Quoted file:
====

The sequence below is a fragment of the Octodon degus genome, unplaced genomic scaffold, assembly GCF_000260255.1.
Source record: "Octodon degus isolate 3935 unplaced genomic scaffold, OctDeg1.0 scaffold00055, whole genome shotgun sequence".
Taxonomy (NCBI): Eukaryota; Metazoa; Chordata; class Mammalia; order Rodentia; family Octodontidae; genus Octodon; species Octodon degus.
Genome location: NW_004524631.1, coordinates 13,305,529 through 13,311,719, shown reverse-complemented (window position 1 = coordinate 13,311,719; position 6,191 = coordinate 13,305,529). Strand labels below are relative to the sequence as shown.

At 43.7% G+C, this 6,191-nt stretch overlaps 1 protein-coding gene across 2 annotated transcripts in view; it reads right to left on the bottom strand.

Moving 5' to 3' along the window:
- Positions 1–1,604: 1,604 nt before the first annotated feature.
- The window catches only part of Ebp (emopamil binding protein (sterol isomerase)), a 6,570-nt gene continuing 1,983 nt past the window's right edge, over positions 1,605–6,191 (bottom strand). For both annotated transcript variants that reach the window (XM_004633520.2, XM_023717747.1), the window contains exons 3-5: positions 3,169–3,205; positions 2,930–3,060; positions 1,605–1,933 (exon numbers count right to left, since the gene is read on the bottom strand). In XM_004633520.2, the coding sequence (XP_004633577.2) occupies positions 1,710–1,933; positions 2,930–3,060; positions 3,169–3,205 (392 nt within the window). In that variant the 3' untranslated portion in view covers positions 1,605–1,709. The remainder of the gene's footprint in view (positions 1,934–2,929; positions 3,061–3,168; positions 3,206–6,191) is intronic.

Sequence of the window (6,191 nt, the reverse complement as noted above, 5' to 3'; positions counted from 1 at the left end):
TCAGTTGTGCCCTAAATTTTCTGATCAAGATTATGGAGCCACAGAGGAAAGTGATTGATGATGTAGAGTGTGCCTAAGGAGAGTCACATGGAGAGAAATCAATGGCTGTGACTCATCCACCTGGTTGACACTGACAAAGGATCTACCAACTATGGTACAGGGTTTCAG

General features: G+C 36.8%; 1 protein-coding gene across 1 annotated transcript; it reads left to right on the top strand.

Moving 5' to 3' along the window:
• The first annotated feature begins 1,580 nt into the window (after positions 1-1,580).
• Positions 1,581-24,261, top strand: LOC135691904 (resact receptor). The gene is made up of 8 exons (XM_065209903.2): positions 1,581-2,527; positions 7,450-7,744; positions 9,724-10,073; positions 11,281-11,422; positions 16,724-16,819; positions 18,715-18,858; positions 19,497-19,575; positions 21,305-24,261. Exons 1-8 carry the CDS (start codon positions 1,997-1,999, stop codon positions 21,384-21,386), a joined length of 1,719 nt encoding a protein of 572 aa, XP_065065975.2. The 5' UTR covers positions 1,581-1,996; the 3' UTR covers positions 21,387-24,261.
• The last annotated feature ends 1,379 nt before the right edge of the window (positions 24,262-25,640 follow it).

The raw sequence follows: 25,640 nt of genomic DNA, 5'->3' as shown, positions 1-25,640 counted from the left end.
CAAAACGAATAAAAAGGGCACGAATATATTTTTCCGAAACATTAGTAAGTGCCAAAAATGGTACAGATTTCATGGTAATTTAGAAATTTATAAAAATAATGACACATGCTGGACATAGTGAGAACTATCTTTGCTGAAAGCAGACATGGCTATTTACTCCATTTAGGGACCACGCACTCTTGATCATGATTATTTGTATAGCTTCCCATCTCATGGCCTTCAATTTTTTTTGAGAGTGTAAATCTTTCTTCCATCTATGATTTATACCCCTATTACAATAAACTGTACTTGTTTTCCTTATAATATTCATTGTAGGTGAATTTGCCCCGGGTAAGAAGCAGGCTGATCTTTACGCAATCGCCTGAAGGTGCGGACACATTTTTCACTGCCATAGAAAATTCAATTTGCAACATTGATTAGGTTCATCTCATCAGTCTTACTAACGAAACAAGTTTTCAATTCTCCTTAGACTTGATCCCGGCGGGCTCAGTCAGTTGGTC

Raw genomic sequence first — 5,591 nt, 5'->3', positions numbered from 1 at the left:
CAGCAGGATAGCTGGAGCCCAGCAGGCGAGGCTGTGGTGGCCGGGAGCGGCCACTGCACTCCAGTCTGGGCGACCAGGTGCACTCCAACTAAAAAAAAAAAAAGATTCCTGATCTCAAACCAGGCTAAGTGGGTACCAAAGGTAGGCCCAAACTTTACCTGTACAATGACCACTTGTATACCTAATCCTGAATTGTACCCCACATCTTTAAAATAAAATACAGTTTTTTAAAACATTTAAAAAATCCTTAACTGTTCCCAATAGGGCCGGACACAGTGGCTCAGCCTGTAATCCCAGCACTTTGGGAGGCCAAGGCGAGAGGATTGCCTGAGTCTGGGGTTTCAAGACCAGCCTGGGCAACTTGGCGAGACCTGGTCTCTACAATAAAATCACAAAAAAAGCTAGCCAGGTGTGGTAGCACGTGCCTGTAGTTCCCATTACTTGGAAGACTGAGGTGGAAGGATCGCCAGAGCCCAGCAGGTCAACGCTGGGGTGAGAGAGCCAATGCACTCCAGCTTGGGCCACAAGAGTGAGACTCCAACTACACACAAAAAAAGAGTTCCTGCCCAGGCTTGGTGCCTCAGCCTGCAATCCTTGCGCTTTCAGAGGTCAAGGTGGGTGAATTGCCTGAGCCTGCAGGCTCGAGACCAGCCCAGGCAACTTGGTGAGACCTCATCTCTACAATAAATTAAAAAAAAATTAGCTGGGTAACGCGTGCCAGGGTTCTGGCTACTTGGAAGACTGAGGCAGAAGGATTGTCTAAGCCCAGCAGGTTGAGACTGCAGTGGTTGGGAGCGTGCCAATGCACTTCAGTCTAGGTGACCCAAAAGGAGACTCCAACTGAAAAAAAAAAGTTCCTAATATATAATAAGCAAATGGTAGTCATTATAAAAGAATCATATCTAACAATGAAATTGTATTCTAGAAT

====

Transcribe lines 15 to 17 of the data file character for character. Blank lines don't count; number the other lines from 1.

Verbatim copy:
• The last annotated feature ends 1,379 nt before the right edge of the window (positions 24,262-25,640 follow it).

The raw sequence follows: 25,640 nt of genomic DNA, 5'->3' as shown, positions 1-25,640 counted from the left end.
CAAAACGAATAAAAAGGGCACGAATATATTTTTCCGAAACATTAGTAAGTGCCAAAAATGGTACAGATTTCATGGTAATTTAGAAATTTATAAAAATAATGACACATGCTGGACATAGTGAGAACTATCTTTGCTGAAAGCAGACATGGCTATTTACTCCATTTAGGGACCACGCACTCTTGATCATGATTATTTGTATAGCTTCCCATCTCATGGCCTTCAATTTTTTTTGAGAGTGTAAATCTTTCTTCCATCTATGATTTATACCCCTATTACAATAAACTGTACTTGTTTTCCTTATAATATTCATTGTAGGTGAATTTGCCCCGGGTAAGAAGCAGGCTGATCTTTACGCAATCGCCTGAAGGTGCGGACACATTTTTCACTGCCATAGAAAATTCAATTTGCAACATTGATTAGGTTCATCTCATCAGTCTTACTAACGAAACAAGTTTTCAATTCTCCTTAGACTTGATCCCGGCGGGCTCAGTCAGTTGGTC